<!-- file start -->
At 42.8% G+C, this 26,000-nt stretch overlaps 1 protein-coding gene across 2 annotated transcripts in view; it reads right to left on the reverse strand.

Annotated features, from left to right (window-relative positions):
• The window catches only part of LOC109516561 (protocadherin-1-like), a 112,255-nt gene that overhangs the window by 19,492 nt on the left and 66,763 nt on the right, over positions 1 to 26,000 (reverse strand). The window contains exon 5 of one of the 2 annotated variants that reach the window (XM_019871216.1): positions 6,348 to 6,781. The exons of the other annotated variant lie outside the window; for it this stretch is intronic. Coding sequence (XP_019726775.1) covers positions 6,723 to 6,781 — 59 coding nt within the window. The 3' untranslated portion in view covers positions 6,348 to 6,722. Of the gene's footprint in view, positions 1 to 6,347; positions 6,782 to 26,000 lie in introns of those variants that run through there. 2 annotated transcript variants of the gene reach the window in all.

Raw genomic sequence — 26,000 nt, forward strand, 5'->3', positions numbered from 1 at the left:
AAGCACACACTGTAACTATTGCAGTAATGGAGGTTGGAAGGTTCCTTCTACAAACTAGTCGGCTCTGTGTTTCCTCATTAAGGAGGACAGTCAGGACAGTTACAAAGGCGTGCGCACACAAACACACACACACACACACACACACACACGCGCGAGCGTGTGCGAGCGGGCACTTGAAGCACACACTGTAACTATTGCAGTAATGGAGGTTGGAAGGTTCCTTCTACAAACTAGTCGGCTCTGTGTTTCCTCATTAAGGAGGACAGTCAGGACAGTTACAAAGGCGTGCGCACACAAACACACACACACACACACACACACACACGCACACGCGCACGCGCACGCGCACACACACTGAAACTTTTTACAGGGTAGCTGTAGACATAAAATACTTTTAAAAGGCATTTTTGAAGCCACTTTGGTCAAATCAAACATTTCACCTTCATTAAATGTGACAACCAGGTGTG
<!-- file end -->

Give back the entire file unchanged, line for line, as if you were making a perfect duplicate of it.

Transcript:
At 42.8% G+C, this 26,000-nt stretch overlaps 1 protein-coding gene across 2 annotated transcripts in view; it reads right to left on the reverse strand.

Annotated features, from left to right (window-relative positions):
• The window catches only part of LOC109516561 (protocadherin-1-like), a 112,255-nt gene that overhangs the window by 19,492 nt on the left and 66,763 nt on the right, over positions 1 to 26,000 (reverse strand). The window contains exon 5 of one of the 2 annotated variants that reach the window (XM_019871216.1): positions 6,348 to 6,781. The exons of the other annotated variant lie outside the window; for it this stretch is intronic. Coding sequence (XP_019726775.1) covers positions 6,723 to 6,781 — 59 coding nt within the window. The 3' untranslated portion in view covers positions 6,348 to 6,722. Of the gene's footprint in view, positions 1 to 6,347; positions 6,782 to 26,000 lie in introns of those variants that run through there. 2 annotated transcript variants of the gene reach the window in all.

Raw genomic sequence — 26,000 nt, forward strand, 5'->3', positions numbered from 1 at the left:
AAGCACACACTGTAACTATTGCAGTAATGGAGGTTGGAAGGTTCCTTCTACAAACTAGTCGGCTCTGTGTTTCCTCATTAAGGAGGACAGTCAGGACAGTTACAAAGGCGTGCGCACACAAACACACACACACACACACACACACACACGCGCGAGCGTGTGCGAGCGGGCACTTGAAGCACACACTGTAACTATTGCAGTAATGGAGGTTGGAAGGTTCCTTCTACAAACTAGTCGGCTCTGTGTTTCCTCATTAAGGAGGACAGTCAGGACAGTTACAAAGGCGTGCGCACACAAACACACACACACACACACACACACACACGCACACGCGCACGCGCACGCGCACACACACTGAAACTTTTTACAGGGTAGCTGTAGACATAAAATACTTTTAAAAGGCATTTTTGAAGCCACTTTGGTCAAATCAAACATTTCACCTTCATTAAATGTGACAACCAGGTGTG